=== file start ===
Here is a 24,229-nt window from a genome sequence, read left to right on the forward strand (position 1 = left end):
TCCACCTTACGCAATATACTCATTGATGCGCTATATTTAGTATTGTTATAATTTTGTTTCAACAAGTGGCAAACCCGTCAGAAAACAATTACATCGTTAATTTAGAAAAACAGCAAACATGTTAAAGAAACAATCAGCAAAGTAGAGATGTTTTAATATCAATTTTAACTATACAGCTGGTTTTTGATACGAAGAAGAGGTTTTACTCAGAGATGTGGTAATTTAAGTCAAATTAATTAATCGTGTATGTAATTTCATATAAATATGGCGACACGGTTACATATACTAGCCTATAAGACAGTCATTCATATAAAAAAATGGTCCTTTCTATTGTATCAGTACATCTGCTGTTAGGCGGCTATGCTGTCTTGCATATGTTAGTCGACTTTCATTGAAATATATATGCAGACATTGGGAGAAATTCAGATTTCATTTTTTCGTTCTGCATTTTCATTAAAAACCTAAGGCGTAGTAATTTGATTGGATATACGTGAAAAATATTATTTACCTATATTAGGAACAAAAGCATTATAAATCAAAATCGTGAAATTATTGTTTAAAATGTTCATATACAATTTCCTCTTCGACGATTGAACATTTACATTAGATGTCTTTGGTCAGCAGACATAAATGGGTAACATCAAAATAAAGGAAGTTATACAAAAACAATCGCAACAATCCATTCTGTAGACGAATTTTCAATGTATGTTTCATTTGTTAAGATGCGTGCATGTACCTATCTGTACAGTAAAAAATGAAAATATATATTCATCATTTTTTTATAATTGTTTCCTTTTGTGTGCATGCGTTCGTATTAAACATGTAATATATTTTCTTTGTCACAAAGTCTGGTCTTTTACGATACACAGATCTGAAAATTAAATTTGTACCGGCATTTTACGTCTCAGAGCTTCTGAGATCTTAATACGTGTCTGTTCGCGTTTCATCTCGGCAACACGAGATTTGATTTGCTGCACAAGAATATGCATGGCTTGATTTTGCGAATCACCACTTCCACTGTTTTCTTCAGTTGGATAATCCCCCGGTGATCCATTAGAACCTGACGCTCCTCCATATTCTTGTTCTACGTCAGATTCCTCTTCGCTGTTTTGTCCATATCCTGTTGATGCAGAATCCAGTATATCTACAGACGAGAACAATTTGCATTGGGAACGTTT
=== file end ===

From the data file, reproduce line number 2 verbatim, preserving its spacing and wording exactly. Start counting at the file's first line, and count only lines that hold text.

TCCACCTTACGCAATATACTCATTGATGCGCTATATTTAGTATTGTTATAATTTTGTTTCAACAAGTGGCAAACCCGTCAGAAAACAATTACATCGTTAATTTAGAAAAACAGCAAACATGTTAAAGAAACAATCAGCAAAGTAGAGATGTTTTAATATCAATTTTAACTATACAGCTGGTTTTTGATACGAAGAAGAGGTTTTACTCAGAGATGTGGTAATTTAAGTCAAATTAATTAATCGTGTATGTAATTTCATATAAATATGGCGACACGGTTACATATACTAGCCTATAAGACAGTCATTCATATAAAAAAATGGTCCTTTCTATTGTATCAGTACATCTGCTGTTAGGCGGCTATGCTGTCTTGCATATGTTAGTCGACTTTCATTGAAATATATATGCAGACATTGGGAGAAATTCAGATTTCATTTTTTCGTTCTGCATTTTCATTAAAAACCTAAGGCGTAGTAATTTGATTGGATATACGTGAAAAATATTATTTACCTATATTAGGAACAAAAGCATTATAAATCAAAATCGTGAAATTATTGTTTAAAATGTTCATATACAATTTCCTCTTCGACGATTGAACATTTACATTAGATGTCTTTGGTCAGCAGACATAAATGGGTAACATCAAAATAAAGGAAGTTATACAAAAACAATCGCAACAATCCATTCTGTAGACGAATTTTCAATGTATGTTTCATTTGTTAAGATGCGTGCATGTACCTATCTGTACAGTAAAAAATGAAAATATATATTCATCATTTTTTTATAATTGTTTCCTTTTGTGTGCATGCGTTCGTATTAAACATGTAATATATTTTCTTTGTCACAAAGTCTGGTCTTTTACGATACACAGATCTGAAAATTAAATTTGTACCGGCATTTTACGTCTCAGAGCTTCTGAGATCTTAATACGTGTCTGTTCGCGTTTCATCTCGGCAACACGAGATTTGATTTGCTGCACAAGAATATGCATGGCTTGATTTTGCGAATCACCACTTCCACTGTTTTCTTCAGTTGGATAATCCCCCGGTGATCCATTAGAACCTGACGCTCCTCCATATTCTTGTTCTACGTCAGATTCCTCTTCGCTGTTTTGTCCATATCCTGTTGATGCAGAATCCAGTATATCTACAGACGAGAACAATTTGCATTGGGAACGTTT